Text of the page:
50 years ago today in 1958, an unseasonably strong late season blizzard struck southern MB including Winnipeg, bringing 5 to 10 cm of snow, powerful wind gusts to 100 km/h or more, and record low temperatures. Winnipeg set a record low temperature of -13.3C that day, less than 24 hours after reaching a mild 15C the day before.
In Winnipeg, the cold front pushed through by 2 am that morning, sending temperatures of +4 to below freezing. By 6 am, the temperature was down to -8C and snow started to fall with winds increasing from the northwest. By 10 am, visibilities were down to 400 metres in snow and blowing snow, and temperatures had dropped even further to a record cold -13C. From noon to 4 pm, NW winds of 60 gusting over 80 km/h were giving blizzard conditions with visibilities down to 200 m at best. Temperatures were exceptionally cold, rising to only -11c by 4 pm (some 25 degrees colder than the day before) with windchills of -25 or lower. By 6 pm the blizzard was lifting, with skies clearing by 8 pm.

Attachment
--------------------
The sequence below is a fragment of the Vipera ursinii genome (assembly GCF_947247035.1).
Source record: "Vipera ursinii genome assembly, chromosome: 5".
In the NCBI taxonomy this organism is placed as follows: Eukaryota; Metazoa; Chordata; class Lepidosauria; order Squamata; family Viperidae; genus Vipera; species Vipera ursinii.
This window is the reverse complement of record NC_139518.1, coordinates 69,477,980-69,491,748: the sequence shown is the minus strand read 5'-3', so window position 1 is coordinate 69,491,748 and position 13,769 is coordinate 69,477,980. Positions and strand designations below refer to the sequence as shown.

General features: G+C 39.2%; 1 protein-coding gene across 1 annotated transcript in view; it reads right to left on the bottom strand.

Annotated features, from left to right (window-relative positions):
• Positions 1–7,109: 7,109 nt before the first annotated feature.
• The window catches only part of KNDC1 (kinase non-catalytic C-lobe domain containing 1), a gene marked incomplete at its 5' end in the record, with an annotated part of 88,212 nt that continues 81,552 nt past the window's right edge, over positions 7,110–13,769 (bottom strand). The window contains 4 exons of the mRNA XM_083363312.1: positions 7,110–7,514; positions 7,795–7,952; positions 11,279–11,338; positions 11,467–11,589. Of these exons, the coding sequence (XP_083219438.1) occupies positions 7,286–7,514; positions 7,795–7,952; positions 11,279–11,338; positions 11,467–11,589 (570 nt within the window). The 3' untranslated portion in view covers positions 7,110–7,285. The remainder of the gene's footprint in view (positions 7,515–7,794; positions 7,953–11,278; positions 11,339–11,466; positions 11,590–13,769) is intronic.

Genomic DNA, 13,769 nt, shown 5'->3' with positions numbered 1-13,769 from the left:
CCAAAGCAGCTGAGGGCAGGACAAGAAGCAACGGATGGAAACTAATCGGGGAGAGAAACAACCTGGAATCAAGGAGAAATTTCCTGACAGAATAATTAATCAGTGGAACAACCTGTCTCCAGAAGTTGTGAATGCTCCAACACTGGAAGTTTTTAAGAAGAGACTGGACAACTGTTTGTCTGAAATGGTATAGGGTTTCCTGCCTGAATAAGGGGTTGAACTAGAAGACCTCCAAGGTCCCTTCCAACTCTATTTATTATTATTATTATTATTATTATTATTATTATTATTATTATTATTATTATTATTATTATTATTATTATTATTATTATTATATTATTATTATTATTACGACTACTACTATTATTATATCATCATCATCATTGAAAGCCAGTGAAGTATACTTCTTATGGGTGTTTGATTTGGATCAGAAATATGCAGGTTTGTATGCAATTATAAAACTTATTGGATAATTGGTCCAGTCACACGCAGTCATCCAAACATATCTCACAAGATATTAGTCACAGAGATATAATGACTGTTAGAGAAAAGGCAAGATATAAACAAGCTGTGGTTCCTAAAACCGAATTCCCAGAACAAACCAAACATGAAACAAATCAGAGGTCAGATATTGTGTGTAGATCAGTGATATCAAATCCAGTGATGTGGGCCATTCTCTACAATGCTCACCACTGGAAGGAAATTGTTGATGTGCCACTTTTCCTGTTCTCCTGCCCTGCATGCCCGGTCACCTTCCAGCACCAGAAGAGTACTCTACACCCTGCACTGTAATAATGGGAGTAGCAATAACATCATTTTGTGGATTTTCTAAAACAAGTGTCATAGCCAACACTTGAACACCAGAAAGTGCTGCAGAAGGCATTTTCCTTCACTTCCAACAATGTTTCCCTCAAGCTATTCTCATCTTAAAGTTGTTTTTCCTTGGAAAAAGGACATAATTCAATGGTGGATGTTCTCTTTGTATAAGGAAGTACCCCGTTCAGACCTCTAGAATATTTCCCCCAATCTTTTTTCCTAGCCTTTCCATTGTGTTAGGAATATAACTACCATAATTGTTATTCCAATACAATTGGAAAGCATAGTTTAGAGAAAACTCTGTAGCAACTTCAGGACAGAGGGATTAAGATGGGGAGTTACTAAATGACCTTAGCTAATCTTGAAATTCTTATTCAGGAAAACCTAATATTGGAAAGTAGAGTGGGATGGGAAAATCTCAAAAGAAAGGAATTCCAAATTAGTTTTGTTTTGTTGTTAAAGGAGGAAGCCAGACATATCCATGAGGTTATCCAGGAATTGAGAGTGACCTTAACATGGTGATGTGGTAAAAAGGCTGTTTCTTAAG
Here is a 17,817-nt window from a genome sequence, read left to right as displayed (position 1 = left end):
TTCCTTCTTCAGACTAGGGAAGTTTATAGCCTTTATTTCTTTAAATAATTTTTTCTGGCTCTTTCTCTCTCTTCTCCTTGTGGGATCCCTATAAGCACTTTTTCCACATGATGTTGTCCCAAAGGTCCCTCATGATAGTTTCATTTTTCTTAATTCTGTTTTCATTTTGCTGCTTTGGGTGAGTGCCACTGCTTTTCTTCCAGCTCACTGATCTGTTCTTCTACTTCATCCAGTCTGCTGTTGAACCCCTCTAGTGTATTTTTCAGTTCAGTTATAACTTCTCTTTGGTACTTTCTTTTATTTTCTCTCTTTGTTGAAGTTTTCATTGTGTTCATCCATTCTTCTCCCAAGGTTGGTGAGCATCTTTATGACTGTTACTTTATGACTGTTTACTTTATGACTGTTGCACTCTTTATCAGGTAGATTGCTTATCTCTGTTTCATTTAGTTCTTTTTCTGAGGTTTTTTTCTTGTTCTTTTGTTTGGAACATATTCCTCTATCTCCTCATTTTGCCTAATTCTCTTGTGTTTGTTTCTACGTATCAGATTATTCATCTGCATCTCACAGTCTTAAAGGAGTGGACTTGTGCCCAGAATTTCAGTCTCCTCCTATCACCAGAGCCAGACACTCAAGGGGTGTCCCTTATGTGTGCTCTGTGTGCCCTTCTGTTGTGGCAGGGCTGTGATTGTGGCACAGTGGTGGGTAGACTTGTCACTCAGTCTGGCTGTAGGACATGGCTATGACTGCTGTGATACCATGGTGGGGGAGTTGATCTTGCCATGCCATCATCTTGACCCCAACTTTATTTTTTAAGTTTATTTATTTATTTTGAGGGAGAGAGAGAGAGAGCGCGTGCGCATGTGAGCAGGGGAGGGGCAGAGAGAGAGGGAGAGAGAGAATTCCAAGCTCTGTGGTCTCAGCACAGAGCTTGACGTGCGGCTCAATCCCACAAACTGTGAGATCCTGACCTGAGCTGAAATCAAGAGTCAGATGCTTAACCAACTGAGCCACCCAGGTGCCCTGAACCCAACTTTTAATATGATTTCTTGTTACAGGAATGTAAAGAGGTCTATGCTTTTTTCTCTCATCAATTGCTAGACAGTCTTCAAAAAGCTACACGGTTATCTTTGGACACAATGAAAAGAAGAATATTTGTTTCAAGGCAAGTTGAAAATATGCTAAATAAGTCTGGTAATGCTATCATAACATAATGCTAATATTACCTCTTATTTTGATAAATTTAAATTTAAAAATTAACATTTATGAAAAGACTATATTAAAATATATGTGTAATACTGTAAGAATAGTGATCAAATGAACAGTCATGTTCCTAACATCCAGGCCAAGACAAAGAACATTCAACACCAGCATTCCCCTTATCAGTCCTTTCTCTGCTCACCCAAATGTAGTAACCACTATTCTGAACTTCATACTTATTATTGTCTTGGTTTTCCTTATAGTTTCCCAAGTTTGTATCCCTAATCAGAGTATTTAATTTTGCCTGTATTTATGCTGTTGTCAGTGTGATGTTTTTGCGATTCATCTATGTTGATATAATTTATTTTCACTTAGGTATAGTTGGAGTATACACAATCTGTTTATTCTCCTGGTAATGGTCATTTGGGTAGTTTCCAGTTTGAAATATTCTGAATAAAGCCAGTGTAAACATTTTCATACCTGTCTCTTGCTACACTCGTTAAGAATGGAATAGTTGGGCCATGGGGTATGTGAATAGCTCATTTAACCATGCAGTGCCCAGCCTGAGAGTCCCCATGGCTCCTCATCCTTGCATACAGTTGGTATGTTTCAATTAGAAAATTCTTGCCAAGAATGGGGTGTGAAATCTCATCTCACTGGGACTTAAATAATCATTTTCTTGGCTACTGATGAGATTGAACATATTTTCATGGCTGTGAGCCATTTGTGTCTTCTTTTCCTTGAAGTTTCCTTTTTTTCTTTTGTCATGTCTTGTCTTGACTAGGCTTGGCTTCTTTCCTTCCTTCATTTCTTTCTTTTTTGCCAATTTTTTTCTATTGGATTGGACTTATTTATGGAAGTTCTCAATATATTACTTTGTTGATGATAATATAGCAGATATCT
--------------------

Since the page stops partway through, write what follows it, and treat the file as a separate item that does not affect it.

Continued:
What a day that must have been! After hitting 15C on the 27th, much of southern MB would be hit with a severe blizzard the following day with almost January like weather. Wind gusts up to 87 km/h were reported in Winnipeg that day, with 100-105 km/h gusts around Portage La Prairie. The afternoon high of -8.3C in Winnipeg is the coldest ever for so late in the year, and is unequaled for its late season severity. I wonder what the forecast was calling for back then, and how did residents cope with such a drastic change in the weather?